5. By Heather Mims, Esq. On April 15, 2019, the Government Accountability Office (GAO) publicly published a report regarding the Women-Owned Small Business Program (WOSB) at the request of Congress. The report identified several oversight deficiencies with the WOSB program. Overall, despite an increase of more than two million women-owned firms between 2007 and 2012, agencies have routinely not been meeting the prime contracting goal of awarding five percent of all prime contracting dollars to WOSBs. In fact, between the years of 2013 through 2017, this goal was only met in the fiscal year 2015. What’s the Deal? The WOSB program was authorized by Congress in 2000, which permitted contracting officers to set aside procurements to women-owned small businesses in industries in which they are substantially underrepresented. To be an eligible WOSB in the program, firms had the option to either self-certify or be certified by a third party. However, the 2015 NDDA authorized the Small Business Administration (SBA) to eliminate the self-certification option and implement a new certification process. The GAO found that, as of February 2019, the SBA had not removed the option for program participants to self-certify but that the SBA expected to implement a new certification process by January 2020. Despite the lack of a new certification process, the GAO also found that the SBA does not and has no plans to monitor the third-party certifiers, which are private entities. The Bigger Picture As part of its findings, the GAO also found that, while federal contract obligations to all WOSB and WOSB program set-asides have increased since 2012, the set-asides remain a small percentage of this figure. For example, in 2012, WOSB program contract obligations were only 0.5 percent of contract obligations to all WOSB business; in 2017, this figure only had only grown to about 3.8 percent. Both numbers are woefully under the five percent prime contracting goal. What’s Next? Despite federal agencies’ inability to meet its WOSB program goals and a lack of oversight into the certification process, the SBA has continued to enforce stringent requirements for meeting the WOSB eligibility criteria. For example, the SBA’s Office of Hearing and Appeals (OHA) issued a recent decision In the Matter of C & E Industrial Services, Inc., SBA No. WOSB-112 (Apr. 8, 2019), determining that an offeror was not an eligible WOSB entity for the subject solicitation. Specifically, the OHA found that the woman owners lacked the “management and technical expertise” to run the firm under 13 C.F.R. § 127.202(b), which requires the woman owner to have “managerial experience of the extent and complexity to run the concern.” In contrast, the OHA found that the purported women-owners’ husbands likely oversaw the day to day management of the firm based on their experience in the type of required services. The SBA has continued to stringently enforce its requirements for eligibility under the WOSB program despite federal agencies’ shortage of contract awards to WOSB programs. The GAO also noted in its report several instances where contracts using a WOSB set-aside were awarded for ineligible goods or services (approximately 3.5 percent from April 2011 through June 2018). Thus, despite the numerous issues identified with the program overall, the GAO issued one recommendation that the SBA develop a process to review the extent that awards under the WOSB program set-asides are awarded for ineligible goods or services and provide the appropriate outreach or training to agencies to prevent such ineligible awards. About the Author: Heather Mims Associate Attorney Heather Mims is an associate attorney at Centre Law & Consulting. Her practice is primarily focused on government contracts law, employment law, and litigation. Heather graduated magna cum laude from the George Mason School of Law where she was the Senior Research Editor for the Law Review and a Writing Fellow. View the full article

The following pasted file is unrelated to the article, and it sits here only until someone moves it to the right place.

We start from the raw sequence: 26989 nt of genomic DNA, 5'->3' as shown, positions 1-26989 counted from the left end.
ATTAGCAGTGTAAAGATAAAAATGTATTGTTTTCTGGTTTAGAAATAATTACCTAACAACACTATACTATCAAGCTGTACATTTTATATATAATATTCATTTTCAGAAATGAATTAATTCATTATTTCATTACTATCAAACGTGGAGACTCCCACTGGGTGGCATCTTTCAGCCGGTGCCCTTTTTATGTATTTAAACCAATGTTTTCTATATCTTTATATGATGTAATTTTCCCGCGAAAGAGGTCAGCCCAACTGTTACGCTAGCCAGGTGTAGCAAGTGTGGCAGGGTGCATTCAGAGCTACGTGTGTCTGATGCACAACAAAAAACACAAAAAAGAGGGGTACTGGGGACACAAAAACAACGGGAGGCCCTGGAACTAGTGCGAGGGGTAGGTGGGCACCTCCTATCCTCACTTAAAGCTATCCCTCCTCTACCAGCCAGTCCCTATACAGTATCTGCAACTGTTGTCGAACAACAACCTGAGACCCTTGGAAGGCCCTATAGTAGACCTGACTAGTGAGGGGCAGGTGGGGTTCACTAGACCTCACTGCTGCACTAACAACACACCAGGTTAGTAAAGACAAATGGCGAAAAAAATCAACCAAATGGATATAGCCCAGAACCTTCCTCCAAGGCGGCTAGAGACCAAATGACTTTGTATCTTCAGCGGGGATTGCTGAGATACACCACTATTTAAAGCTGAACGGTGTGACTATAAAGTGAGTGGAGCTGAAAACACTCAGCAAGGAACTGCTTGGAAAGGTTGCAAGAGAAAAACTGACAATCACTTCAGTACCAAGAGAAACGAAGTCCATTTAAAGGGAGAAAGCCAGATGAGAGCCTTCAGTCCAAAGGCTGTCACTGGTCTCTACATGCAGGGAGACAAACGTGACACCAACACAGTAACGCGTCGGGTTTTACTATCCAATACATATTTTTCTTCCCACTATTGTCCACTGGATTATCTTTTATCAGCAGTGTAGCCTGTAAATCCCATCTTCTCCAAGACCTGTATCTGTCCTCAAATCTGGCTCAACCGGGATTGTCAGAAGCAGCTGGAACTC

6. TYSONS, Va., — Centre Law & Consulting, a law firm specializing in the unique needs of federal government contractors, is pleased to welcome Jonathan S. Spaeth as a partner and Chief Operating Officer. Jon brings Centre not only outstanding litigation skills but also an extraordinary understanding of business strategy from his unique blend of law firm and in-house general counsel experience. Jon was a partner for many years at the Washington, D.C. office of Akin, Gump, Strauss, Hauer & Feld, LLP, where he conducted high-profile litigation for Fortune 100 and other large corporate clients. He then held a variety of senior in-house positions in the defense industry, including at Raytheon. Jon also served as general counsel to the largest division of Zebra Technologies Corporation, a publicly traded commercial technology company. In his career, Jon has litigated numerous cases on behalf of government contractors, conducted internal investigations, managed legal and business operations, and negotiated a wide variety of government and commercial contracts, including a large hardware and software transaction with the National Football League. Jon received his law degree from the University of Virginia and his undergraduate degree from the University of Michigan. He is an in-demand speaker for both bar and contractor events. Jon is the person that fills so many roles at Centre. Not only is Jon a seasoned litigator but he has that rare management experience combined with sound judgment that can be so hard to find. – Barbara Kinosky, Managing Partner, Centre Law & Consulting About Centre Law Centre Law & Consulting clients turn to us for our deep expertise in federal government contracts and litigation along with our ability to craft cost-effective solutions. Our experienced attorneys and GSA consultants provide solutions to both government and industry clients on the unique challenges in a heavily regulated industry, Visit www.centrelawgroup.com to learn more. CONTACT: Barbara Kinosky, Managing Partner, Company: Centre Law & Consulting, Email: bkinosky@centrelawgroup.com. View the full article